|US5063928||Jul 5, 1990||Nov 12, 1991||Telectronics Pacing Systems, Inc.||Apparatus and method for detecting and treating cardiac tachyarrhythmias|
|US5103129||Jul 26, 1990||Apr 7, 1992||Acoustic Imaging Technologies Corporation||Fixed origin biplane ultrasonic transducer|
|US5113859||Jun 25, 1990||May 19, 1992||Medtronic, Inc.||Acoustic body bus medical device communication system|
|US5165403||Feb 26, 1991||Nov 24, 1992||Medtronic, Inc.||Difibrillation lead system and method of use|
|US5170784||Nov 27, 1990||Dec 15, 1992||Ceon Ramon||Leadless magnetic cardiac pacemaker|
|US5174289||Sep 7, 1990||Dec 29, 1992||Cohen Fred M||Pacing systems and methods for control of the ventricular activation sequence|
|US5186177 *||Dec 5, 1991||Feb 16, 1993||General Electric Company||Method and apparatus for applying synthetic aperture focusing techniques to a catheter based system for high frequency ultrasound imaging of small vessels|
|US5193539||Dec 18, 1991||Mar 16, 1993||Alfred E. Mann Foundation For Scientific Research||Implantable microstimulator|
|US5292338||Jul 30, 1992||Mar 8, 1994||Medtronic, Inc.||Atrial defibrillator employing transvenous and subcutaneous electrodes and method of use|
|US5377166||Jan 25, 1994||Dec 27, 1994||Martin Marietta Corporation||Polyhedral directional transducer array|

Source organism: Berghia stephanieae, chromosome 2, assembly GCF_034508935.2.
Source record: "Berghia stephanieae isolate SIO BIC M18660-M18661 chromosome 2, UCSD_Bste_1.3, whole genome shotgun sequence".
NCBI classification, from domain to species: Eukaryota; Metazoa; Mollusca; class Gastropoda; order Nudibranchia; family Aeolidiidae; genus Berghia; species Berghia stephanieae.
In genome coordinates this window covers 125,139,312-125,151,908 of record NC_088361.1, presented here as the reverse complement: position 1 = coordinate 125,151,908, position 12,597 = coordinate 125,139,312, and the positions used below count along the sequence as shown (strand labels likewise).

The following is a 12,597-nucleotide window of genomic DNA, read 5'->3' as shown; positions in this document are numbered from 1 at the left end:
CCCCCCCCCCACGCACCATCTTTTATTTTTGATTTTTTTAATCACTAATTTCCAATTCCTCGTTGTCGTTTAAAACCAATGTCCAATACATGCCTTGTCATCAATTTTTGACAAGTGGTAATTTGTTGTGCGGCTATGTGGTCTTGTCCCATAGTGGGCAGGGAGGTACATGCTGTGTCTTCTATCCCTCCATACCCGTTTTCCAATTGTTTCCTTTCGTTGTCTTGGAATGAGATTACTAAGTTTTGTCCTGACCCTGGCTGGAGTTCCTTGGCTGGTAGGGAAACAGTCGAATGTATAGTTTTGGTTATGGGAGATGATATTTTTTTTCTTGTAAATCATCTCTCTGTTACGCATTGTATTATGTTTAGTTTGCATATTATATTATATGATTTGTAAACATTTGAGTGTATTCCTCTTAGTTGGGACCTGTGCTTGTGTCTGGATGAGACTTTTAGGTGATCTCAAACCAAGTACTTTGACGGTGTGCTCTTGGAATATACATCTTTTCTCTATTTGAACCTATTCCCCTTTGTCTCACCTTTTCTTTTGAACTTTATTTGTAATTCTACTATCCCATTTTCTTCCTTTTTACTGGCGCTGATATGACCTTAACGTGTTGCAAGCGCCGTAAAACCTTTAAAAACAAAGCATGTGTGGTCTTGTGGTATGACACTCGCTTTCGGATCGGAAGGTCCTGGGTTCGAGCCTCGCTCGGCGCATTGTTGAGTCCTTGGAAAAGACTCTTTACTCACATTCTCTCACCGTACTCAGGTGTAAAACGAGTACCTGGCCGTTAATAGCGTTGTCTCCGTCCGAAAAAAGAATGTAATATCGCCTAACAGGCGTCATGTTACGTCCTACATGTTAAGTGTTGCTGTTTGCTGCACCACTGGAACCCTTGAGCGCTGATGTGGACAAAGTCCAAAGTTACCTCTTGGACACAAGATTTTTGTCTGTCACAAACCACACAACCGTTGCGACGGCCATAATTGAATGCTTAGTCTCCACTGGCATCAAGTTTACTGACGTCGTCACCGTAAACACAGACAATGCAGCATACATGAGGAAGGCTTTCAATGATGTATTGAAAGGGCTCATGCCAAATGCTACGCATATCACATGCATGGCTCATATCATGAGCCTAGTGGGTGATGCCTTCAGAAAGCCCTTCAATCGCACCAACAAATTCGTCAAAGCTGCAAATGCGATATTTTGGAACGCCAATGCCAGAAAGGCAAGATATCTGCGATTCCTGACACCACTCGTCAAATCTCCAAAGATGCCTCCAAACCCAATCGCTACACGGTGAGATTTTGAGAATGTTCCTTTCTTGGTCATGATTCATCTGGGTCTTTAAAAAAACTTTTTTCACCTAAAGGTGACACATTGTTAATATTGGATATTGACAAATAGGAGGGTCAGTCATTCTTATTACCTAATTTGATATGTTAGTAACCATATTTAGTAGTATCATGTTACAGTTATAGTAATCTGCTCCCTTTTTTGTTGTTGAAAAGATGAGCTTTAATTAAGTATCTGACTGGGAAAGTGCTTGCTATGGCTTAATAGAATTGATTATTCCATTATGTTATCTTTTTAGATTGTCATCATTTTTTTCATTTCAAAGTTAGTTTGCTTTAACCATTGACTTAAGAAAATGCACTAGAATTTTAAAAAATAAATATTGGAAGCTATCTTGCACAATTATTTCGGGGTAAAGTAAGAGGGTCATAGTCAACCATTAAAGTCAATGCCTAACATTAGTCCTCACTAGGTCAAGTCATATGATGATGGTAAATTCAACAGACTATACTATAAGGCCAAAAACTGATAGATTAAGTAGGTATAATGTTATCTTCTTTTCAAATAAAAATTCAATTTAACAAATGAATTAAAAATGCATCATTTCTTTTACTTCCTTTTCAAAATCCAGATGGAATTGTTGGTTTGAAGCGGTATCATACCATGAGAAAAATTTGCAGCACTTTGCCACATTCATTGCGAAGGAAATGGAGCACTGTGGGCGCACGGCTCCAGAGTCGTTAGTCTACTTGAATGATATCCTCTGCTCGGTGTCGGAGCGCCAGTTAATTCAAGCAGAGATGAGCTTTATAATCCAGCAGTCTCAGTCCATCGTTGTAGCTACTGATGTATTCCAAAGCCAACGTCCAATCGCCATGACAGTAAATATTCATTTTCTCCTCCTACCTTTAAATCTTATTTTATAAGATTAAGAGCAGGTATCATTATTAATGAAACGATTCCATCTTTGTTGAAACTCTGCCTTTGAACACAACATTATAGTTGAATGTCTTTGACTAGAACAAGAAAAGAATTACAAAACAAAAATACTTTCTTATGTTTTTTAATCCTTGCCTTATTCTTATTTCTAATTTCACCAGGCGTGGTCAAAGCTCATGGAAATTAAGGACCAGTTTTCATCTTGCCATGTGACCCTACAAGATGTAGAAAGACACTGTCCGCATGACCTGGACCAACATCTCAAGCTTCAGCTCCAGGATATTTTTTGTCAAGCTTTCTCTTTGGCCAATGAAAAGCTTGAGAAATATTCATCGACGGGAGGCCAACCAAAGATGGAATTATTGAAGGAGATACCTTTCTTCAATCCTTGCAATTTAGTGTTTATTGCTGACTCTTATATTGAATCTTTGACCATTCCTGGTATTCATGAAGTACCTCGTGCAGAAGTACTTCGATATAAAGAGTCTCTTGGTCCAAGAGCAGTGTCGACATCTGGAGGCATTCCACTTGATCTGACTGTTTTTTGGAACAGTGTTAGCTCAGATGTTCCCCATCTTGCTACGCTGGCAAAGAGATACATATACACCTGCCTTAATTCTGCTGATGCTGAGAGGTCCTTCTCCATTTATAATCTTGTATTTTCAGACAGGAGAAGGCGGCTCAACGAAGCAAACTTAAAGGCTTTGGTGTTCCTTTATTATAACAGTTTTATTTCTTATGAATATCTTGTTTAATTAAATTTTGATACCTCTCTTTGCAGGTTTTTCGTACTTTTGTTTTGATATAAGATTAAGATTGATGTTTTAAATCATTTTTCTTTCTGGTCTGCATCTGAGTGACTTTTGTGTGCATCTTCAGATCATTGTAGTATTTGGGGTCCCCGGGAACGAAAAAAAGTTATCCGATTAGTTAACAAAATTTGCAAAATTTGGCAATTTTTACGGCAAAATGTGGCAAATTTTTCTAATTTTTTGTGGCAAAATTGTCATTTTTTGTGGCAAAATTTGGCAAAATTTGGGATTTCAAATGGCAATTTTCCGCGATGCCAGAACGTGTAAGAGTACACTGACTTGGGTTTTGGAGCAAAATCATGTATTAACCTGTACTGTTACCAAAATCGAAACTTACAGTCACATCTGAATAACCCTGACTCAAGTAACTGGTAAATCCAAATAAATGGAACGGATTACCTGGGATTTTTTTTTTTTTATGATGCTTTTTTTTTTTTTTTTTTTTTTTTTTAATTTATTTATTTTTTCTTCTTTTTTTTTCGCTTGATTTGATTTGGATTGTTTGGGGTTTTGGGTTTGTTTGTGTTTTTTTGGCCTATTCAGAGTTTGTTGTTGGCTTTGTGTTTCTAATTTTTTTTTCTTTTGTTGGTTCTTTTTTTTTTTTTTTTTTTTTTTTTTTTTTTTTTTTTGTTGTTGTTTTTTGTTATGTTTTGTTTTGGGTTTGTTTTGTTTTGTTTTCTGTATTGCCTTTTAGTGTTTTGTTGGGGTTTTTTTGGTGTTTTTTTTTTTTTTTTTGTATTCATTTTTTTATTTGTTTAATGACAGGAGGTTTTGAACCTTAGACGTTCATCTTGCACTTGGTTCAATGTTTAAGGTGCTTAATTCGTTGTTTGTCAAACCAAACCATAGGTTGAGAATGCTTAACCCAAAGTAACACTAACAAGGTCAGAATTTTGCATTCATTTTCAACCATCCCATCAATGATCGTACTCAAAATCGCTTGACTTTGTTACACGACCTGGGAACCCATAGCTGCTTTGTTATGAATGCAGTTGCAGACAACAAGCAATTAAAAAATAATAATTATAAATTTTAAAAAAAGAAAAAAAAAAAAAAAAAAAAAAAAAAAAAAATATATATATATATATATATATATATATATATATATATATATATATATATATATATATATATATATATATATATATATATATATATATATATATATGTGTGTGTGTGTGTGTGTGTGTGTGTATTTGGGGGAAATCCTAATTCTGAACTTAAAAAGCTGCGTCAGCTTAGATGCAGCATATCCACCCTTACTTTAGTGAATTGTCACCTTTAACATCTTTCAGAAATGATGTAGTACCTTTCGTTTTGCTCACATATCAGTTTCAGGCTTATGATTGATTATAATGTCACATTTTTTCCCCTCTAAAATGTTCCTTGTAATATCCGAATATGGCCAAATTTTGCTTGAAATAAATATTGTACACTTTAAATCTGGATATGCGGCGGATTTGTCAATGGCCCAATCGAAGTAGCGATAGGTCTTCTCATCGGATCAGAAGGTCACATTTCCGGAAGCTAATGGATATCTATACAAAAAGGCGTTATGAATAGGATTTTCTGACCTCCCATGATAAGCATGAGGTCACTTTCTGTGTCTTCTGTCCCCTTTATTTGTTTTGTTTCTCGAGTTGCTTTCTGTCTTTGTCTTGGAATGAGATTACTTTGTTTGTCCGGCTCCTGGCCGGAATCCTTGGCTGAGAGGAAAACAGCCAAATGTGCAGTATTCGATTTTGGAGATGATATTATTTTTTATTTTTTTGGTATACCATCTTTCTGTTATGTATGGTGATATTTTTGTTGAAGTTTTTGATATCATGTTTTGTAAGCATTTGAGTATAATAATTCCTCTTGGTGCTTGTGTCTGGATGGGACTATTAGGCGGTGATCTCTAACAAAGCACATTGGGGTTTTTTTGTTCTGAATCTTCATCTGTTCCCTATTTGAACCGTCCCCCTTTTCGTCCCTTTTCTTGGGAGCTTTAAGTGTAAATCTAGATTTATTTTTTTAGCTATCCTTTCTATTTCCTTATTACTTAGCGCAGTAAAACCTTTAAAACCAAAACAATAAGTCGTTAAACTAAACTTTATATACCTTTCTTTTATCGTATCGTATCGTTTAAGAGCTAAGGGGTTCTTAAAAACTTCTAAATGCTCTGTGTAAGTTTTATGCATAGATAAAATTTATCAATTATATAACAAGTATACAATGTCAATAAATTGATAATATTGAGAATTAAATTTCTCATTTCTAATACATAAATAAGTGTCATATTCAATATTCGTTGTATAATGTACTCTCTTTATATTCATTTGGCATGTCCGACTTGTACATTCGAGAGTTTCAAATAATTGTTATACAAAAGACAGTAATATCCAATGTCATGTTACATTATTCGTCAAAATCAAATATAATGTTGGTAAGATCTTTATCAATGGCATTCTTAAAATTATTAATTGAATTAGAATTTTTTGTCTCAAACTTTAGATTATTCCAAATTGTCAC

|US5405367||Mar 3, 1993||Apr 11, 1995||Alfred E. Mann Foundation For Scientific Research||Structure and method of manufacture of an implantable microstimulator|
|US5411535 *||Mar 2, 1993||May 2, 1995||Terumo Kabushiki Kaisha||Cardiac pacemaker using wireless transmission|
|US5433731||Mar 21, 1994||Jul 18, 1995||Pacesetter Ab||Mechanical defibrillator and method for defibrillating a heart|
|US5590657 *||Nov 6, 1995||Jan 7, 1997||The Regents Of The University Of Michigan||Phased array ultrasound system and method for cardiac ablation|
|US5674251||Mar 26, 1996||Oct 7, 1997||Medtronic, Inc.||Method and apparatus for treatment of atrial fibrillation|
|US5749909||Nov 7, 1996||May 12, 1998||Sulzer Intermedics Inc.||Transcutaneous energy coupling using piezoelectric device|
|US5751539||Apr 30, 1996||May 12, 1998||Maxwell Laboratories, Inc.||EMI filter for human implantable heart defibrillators and pacemakers|